The virus reached North America by 2016, when animal health authorities confirmed infections on hobby farms in Quebec, APHIS information states. From February 2018 to March 2020, it caused sporadic outbreaks among pet and feral European rabbits in British Columbia, Washington state, Ohio, and in one New York City veterinary clinic. APHIS identified infections among pet rabbits in New Mexico in March 2020, and the state saw die-offs among wild rabbits before APHIS confirmed in April that the disease had spread to wildlife. Rabbit hemorrhagic disease (RHD), whether from classical RHDV strains or RHDV-2, often kills rabbits without outward signs of disease. "Many times, the only signs of the disease are sudden death and blood-stained noses caused by internal bleeding," APHIS information states. "Infected rabbits may also develop a fever, be hesitant to eat, or show respiratory or nervous signs." California Department of Fish and Wildlife information states that the disease causes liver inflammation and prevents blood from clotting. "Death is due to massive internal hemorrhaging and liver impairment," CDFA information states. RHDV-2 infection has an incubation period of 3 to 5 days, and animals may develop subacute to chronic disease, with lesions, lethargy, anorexia, weight loss, and jaundice, according to the OIE. Subclinical carriers may shed the virus for months. Infected animals have developed gastrointestinal dilation, cardiac arrhythmias, heart murmurs, and neurologic abnormalities, OIE information states. The CDFA's list of clinical signs also includes breathing difficulties, blue lips or mucous membranes, and bleeding from body cavities. The virus spreads through contact with an infected animal or exposure to contaminated bodily fluids, hair, or carcasses, according to OIE information. Fomites and vectors -- insect or animal -- also spread the virus.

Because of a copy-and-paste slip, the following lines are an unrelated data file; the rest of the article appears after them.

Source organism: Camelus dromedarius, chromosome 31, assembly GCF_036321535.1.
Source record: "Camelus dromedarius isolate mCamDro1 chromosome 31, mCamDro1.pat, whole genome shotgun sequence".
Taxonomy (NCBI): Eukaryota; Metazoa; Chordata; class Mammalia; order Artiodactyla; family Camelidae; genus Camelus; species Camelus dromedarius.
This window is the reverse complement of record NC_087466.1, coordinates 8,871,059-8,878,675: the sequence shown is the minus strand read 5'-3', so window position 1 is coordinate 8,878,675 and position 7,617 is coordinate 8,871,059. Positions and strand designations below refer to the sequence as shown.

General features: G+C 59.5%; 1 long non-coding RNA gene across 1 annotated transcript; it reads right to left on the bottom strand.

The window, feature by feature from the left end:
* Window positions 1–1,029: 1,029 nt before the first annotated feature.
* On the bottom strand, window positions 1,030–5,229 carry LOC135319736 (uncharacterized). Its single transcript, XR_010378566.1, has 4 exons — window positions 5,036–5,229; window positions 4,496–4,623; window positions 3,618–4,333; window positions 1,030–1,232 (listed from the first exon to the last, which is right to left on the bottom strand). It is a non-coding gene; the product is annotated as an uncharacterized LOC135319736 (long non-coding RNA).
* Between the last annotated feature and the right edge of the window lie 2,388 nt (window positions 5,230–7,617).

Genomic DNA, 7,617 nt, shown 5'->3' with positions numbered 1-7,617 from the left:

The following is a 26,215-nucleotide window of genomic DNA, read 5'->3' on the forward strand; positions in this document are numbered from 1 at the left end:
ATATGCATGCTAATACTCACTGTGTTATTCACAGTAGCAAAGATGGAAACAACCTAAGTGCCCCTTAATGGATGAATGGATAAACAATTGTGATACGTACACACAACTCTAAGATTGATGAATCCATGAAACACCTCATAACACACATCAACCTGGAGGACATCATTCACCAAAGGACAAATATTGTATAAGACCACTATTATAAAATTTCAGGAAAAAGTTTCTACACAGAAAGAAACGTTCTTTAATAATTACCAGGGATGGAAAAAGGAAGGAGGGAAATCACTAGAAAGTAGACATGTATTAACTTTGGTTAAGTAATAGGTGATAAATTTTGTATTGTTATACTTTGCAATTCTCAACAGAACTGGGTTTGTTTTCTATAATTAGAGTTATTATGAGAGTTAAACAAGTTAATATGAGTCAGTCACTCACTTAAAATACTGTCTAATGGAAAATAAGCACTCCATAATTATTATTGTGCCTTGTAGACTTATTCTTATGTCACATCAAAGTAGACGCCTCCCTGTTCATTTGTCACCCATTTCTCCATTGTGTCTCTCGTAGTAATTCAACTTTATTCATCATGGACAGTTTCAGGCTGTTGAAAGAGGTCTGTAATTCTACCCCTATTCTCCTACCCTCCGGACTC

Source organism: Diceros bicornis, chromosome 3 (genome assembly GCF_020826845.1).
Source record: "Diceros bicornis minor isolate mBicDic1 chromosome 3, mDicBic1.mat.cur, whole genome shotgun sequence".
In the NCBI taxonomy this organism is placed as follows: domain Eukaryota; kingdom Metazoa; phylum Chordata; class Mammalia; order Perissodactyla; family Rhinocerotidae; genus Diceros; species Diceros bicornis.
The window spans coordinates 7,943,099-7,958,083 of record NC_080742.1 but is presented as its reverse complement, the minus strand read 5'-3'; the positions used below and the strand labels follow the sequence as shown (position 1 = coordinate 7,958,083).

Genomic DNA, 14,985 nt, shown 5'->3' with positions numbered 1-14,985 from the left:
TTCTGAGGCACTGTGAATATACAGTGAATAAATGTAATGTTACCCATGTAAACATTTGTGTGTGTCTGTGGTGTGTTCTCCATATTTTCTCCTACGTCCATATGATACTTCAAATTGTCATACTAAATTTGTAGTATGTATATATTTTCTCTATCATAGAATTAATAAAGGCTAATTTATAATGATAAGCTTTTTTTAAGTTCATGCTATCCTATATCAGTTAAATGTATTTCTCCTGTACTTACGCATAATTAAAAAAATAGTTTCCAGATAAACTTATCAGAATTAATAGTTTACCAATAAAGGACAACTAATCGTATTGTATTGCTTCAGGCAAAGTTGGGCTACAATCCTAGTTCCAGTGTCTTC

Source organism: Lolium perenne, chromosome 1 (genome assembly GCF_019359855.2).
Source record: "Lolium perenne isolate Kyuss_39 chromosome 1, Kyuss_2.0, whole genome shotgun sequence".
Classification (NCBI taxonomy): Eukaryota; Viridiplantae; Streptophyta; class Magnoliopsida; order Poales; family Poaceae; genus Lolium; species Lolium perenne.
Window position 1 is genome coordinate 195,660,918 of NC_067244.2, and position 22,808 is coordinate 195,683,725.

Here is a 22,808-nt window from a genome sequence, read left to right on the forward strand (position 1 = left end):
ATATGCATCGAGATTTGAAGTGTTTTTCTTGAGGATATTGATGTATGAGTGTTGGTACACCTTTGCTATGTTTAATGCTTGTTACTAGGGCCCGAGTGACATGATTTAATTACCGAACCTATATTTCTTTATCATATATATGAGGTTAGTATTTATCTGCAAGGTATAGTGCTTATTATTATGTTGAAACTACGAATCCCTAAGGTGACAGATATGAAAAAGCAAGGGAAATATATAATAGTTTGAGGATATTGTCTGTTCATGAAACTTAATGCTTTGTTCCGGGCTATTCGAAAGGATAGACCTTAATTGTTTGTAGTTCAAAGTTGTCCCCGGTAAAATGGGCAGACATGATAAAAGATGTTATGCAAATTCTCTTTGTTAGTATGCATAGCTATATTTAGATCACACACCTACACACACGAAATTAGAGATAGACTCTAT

Contaminated rabbit meat may be one of the main methods of transmitting RHD to new countries, according to the OIE. How the disease entered the USA is unknown, according to APHIS. APHIS officials are allowing the purchase of 2 inactivated-virus vaccines that are made in Europe and unlicensed in the USA, but only under the direction of state animal health officials. The agency recommends using them only where the virus circulates in feral and wild rabbits. The Washington State Department of Agriculture reported USDA officials had granted veterinarians permission to buy and distribute vaccine in their state, and Dr. Zimmerman hopes vaccination will help protect domestic herds in his state as well. By 21 May [2020], about 480 domesticated rabbits in New Mexico had died of RHDV-2 infection, and another 500 had been depopulated, Dr. Zimmerman said. Most of those rabbits lived on farms, which ranged from a few dozen to hundreds of rabbits, although some were pets that likely became infected after their owners stepped in wild rabbit waste.